Just days after the Religious Freedom Restoration Act (RFRA) passed in Indiana, my friends Rebeka Lee and Jenna Proffit celebrated their legal union in Bloomington.
“In the midst of all the uproar surrounding the recently passed bill . . . I am getting married to my love tomorrow IN Indiana, legally. I like to keep things in perspective and balanced. Yes, there is more work to do. Much work has been done. Love always wins, it just does,” said Jenna in response to the Facebook uproar of LGBTQ allies.
RFRA was a slap in the face, the government endorsing Indiana citizens wearing their discrimination on the outside. The law was clearly anti-gay, and we awaited the announcements of intolerant business owners who would deny services to LGBTQ customers. I wondered how Jenna could remain so calm.
That Saturday, March 28, 2015, Rebeka and Jenna’s wedding was a beautiful affirmation of the commitment they have kept for nearly two decades. It was hosted at Unity of Bloomington, the church where Rebeka sings and Jenna supports congregants as a post-services prayer chaplain. The couple and their children are well-loved fixtures of the community, so it was no surprise to find the blue chapel chairs filled with regular Unity attendees. The brides stood up front in black dresses. Rebeka’s flowed in long-cut layers. Jenna’s was form-fitting lace. They faced one another as Reverend Lauri Boyd requested from us that we uplift Rebeka and Jenna in their union.
My sons sat with the couple’s youngest in the front row. The three boys frequently hugged each other, their legs kicking with excitement. When it was time for the brides to speak their vows to one another, the boys held still and silent, their bodies angled forward in rapt attention.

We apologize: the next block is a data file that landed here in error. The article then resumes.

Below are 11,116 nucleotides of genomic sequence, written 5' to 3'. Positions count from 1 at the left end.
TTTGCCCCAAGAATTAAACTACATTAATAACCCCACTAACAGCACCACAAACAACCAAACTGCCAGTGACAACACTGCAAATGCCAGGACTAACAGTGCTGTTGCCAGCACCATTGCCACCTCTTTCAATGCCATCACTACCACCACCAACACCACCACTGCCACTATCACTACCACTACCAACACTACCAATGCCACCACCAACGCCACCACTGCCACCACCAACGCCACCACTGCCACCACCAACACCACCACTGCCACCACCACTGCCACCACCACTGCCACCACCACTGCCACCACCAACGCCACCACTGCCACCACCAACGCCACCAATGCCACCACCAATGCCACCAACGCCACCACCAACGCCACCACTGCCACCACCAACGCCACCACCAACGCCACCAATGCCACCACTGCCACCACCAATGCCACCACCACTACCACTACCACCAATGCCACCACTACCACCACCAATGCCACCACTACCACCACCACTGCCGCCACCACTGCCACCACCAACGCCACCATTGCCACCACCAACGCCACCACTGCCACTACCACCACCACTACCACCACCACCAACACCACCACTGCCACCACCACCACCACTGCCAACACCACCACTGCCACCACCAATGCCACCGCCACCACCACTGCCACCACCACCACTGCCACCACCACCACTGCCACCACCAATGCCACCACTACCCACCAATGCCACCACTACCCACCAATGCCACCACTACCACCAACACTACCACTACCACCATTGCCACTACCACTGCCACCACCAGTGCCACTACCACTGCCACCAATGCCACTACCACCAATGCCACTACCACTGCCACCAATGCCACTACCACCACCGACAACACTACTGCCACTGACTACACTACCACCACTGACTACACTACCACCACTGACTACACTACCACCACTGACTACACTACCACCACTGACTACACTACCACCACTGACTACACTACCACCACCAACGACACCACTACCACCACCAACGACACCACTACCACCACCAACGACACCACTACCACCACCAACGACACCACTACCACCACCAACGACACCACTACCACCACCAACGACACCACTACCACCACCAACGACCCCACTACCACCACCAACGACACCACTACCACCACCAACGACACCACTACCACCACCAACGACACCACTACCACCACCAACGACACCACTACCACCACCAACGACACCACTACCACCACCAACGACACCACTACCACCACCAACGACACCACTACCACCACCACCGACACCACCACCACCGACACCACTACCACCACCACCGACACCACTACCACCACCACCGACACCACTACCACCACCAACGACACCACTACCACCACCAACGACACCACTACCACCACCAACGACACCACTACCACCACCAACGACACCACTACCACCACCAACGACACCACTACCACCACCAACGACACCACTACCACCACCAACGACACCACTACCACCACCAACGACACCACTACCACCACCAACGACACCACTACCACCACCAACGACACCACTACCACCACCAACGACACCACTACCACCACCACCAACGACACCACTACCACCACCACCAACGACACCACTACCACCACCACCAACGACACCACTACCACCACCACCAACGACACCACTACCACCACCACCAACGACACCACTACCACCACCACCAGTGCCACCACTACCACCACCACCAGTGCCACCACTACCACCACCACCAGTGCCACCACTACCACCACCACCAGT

It later occurred to me that this is the first wedding my sons will remember. I already had tears in my eyes from the beauty of the moment the pair kissed—their union finally recognized by friends and country—but the tears refreshed with the hope that my children might grow up free from the constraints of the traditional family model. Instead of gender, they will see love as the requisite for marriage. It had taken an enormous amount of conscious undoing on my own part to not see a same-sex union as odd. I was gratified when Rebeka and Jenna’s invitation arrived; my instant response was a celebratory yes, but I’d had to unlearn a number of assumptions given to me in childhood to reach that open-hearted space.
Just days after they married, Indiana passed an amendment to RFRA. It lists sexual orientation and gender identity (among others) as protected classes. What this means is RFRA cannot be used to validate discrimination against the LGBTQ community. (Here, The Washington Post breaks that whole thing down easy for us.) Jenna posted a photo of herself with Rebeka from their wedding. “Love always wins,” I thought. “It just does.”